Sunday, September 16, 2012

Who, What, How

Today the US Ambassador to the UN, Susan Rice, made a Sunday show media blitz to deliver the official unofficial political non-political narrative--the Libya attack was spontaneous, no matter what Libya is saying. 

Trouble is, the Libyans have been saying a lot.  Politico reported today that their president, whom they identified as Mohamed Yousef El-Magariaf, said the attack was definitely planned months ago and included 'foreigners'.   But the Daily Beast has a story that quotes a spokesman for the Prime Minister:
Akari says that the Libyan authorities have found no evidence of direct participation in the consulate attack. “So far we really believe that this was a violent demonstration mainly against the movie that swung out of control. The protesters saw on television what was happening in Egypt and decided to have their own protest. We have no evidence at all that this was al Qaeda.”
In the Beast article they call El-Magariaf the president of the Ruling National Assembly, so presumably he's more akin to Boehner.  

So which version is true?   Well, both have incentive to pull a Baghdad Bob.  The Prime Minister doesn't want to tick off Obama, who made it possible for him to drive the fancy car and posses the title; the president of the assembly is more connected to the grassroots so he might not want to leave the impression local militias would kill a friendly ambassador and burn down his quarters while yelling Allahu Akbar due to some goofy movie trailer.  It's those nasty foreigners.

Still, even the PM wasn't willing to take all the blame, choosing to ask why the US ambassador was in Benghazi on 9/11 in the first place, which is actually a decent question.  It's not as if the US had no clue that Ayman al-Zawahiri had just spoken about the death of AQ's number two, a Libyan, a day before on 9/10, right?  Surely someone at Foggy Bottom monitors the web.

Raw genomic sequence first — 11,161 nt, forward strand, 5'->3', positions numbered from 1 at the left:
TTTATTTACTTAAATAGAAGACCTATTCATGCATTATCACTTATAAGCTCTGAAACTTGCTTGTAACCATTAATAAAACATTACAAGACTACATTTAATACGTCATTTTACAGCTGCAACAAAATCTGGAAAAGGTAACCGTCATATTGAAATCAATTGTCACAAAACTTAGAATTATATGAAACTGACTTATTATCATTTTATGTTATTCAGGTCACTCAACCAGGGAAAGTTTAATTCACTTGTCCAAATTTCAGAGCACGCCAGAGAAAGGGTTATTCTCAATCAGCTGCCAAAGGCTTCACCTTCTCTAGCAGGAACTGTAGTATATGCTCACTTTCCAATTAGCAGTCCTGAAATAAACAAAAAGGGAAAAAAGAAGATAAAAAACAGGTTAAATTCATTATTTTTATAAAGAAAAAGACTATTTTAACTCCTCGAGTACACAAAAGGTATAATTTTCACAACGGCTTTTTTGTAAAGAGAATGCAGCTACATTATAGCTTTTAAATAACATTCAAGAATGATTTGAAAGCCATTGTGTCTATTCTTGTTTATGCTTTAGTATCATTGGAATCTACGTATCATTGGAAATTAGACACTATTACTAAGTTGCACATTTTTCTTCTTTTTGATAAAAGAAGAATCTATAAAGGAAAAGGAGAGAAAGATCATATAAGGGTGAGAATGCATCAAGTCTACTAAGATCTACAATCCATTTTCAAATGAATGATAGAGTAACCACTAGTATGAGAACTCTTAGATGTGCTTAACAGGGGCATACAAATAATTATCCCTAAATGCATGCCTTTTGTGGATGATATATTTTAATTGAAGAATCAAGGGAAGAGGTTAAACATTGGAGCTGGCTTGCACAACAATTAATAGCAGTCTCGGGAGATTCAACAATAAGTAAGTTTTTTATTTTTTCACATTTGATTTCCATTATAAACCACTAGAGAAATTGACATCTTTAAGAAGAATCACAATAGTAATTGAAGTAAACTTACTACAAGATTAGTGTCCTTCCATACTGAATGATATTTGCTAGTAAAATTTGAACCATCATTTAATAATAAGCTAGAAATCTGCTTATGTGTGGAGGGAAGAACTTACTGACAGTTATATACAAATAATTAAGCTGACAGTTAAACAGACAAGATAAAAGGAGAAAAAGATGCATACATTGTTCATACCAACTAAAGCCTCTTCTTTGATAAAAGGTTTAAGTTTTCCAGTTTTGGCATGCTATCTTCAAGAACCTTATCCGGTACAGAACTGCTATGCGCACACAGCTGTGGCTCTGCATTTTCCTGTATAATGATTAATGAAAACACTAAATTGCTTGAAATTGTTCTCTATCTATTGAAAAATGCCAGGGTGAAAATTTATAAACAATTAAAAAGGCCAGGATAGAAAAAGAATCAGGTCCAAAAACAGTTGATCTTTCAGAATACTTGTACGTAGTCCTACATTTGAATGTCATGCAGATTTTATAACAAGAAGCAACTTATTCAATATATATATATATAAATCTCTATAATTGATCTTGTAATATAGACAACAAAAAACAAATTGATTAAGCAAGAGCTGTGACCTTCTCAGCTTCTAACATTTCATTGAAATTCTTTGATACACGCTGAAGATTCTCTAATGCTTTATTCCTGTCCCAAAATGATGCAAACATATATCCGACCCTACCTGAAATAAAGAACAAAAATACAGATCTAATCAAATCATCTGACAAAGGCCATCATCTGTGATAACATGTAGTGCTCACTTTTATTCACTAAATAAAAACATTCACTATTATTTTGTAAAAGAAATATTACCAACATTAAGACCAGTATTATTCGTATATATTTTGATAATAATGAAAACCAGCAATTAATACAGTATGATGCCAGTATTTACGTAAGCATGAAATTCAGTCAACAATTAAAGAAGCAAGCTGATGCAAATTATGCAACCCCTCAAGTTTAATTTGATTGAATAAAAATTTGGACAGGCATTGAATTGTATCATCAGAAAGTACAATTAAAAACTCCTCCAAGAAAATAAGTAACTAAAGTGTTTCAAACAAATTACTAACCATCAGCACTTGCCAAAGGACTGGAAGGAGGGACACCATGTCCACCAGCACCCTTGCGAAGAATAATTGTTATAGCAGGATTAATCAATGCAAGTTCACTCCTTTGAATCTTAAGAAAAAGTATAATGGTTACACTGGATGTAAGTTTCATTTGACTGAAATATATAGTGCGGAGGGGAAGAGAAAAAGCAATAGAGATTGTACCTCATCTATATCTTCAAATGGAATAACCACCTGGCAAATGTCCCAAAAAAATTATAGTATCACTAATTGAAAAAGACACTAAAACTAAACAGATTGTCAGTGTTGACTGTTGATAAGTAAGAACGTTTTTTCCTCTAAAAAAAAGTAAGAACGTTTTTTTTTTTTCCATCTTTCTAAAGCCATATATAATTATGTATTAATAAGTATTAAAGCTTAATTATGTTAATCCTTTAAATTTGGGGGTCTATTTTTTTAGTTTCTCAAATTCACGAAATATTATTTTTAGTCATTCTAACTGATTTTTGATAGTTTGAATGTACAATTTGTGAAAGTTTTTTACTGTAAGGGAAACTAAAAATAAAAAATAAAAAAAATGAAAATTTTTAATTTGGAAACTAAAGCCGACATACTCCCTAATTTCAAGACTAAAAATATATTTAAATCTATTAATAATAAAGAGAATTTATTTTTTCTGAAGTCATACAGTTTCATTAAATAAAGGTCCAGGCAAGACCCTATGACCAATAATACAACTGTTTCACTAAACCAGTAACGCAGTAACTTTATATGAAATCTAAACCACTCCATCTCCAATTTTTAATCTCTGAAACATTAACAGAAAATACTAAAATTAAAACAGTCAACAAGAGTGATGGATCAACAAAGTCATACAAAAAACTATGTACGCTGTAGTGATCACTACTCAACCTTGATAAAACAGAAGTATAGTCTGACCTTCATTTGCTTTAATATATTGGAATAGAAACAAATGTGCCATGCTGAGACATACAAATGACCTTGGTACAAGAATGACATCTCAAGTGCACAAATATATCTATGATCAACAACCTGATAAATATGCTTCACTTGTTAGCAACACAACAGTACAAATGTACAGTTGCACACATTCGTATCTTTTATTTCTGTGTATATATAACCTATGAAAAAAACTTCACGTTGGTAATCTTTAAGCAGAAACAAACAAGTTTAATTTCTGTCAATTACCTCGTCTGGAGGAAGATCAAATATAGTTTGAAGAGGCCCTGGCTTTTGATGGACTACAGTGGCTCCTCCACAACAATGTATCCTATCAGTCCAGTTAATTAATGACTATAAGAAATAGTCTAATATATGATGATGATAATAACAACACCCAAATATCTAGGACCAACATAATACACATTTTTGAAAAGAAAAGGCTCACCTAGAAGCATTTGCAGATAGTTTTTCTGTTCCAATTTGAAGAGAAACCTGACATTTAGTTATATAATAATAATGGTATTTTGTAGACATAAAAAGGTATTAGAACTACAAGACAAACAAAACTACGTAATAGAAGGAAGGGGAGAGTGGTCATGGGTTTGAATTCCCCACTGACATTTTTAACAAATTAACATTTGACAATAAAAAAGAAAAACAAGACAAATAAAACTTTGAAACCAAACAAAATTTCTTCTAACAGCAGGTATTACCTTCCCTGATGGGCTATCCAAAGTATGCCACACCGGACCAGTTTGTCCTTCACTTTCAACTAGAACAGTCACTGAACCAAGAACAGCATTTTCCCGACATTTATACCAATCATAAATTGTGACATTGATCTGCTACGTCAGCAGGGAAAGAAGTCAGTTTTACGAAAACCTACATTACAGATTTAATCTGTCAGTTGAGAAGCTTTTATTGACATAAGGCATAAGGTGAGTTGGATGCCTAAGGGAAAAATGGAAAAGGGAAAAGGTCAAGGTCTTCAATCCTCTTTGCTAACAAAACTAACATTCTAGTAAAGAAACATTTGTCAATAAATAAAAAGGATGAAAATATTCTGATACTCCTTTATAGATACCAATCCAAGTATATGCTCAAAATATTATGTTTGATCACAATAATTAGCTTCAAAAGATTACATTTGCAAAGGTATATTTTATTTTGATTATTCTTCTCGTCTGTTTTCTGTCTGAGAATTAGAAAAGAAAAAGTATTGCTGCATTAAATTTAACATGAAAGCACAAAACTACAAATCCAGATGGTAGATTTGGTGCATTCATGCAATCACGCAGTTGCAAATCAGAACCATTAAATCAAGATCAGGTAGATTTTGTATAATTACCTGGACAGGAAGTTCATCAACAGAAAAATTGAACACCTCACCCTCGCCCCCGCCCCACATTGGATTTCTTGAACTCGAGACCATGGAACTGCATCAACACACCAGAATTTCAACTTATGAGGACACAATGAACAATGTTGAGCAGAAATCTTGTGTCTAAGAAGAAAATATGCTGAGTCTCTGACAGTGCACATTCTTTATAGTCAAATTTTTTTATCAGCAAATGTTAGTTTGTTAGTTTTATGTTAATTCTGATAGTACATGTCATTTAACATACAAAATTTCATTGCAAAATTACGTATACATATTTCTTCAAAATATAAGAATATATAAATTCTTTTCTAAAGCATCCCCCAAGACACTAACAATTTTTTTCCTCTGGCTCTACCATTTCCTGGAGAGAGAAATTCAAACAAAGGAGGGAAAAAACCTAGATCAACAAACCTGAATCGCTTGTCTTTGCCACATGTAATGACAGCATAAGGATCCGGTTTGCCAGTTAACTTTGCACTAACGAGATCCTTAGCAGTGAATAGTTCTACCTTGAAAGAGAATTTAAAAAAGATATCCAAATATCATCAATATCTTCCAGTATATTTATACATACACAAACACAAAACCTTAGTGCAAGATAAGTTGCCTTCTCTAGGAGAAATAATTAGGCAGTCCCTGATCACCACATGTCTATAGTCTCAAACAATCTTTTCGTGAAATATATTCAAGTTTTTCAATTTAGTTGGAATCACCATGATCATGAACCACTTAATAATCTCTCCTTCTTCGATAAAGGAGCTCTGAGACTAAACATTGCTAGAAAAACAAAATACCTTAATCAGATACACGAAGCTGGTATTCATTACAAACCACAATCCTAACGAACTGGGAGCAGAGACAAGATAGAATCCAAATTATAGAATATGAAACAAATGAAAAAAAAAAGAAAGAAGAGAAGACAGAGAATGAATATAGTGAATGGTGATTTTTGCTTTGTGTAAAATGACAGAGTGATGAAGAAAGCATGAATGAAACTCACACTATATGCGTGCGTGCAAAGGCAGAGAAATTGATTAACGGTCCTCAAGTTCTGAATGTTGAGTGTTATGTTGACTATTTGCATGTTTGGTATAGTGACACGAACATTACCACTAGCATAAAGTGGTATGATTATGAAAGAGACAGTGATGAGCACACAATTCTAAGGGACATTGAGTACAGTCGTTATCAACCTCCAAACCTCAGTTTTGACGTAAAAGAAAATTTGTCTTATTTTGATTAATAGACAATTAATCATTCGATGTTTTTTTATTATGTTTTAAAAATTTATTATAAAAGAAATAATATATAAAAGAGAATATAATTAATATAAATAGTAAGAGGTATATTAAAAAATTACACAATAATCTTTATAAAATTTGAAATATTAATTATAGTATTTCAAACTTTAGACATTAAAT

So it's all pretty foggy right now but surely as the specter of American aid comes more clearly into focus the narratives will themselves come into better alignment. 

Meanwhile on a side note, ABC reported early in this event that one of the murdered ex-SEALS (working as a formerly dreaded security contractor) was investigating the proliferation of Gaddafi's former supply of MANPADs anti-aircraft missiles inside the country and had found several.  That story indicated the concern of many US officials that some of those weapons could fall into the hands of terrorists.  In today's Beast story they mention something perhaps seminal towards the end:
Meanwhile, Salafists in the eastern Libyan city warned on Friday that they would retaliate against foreigners if they come under attack from either the government or the U.S. On Friday, officials closed the airspace over Benghazi to prevent any civilian airliners from being downed when militants warned that they would fire if they spotted any American surveillance aircraft. Ali al-Shaikhi, spokesman for the Army chief of staff, confirmed that the decision to halt civilian aircraft flying into Benghazi was taken as a precaution.
Now technically they didn't say what the militants would use to down civilian aircraft---doesn't mean they have MANPADs--but it doesn't mean they don't.   If they do it would mean that Salafists, on the government payroll as militia leaders, and who might have been involved in the consulate attack or have ties to AQ, have realized those officials' greatest fear.

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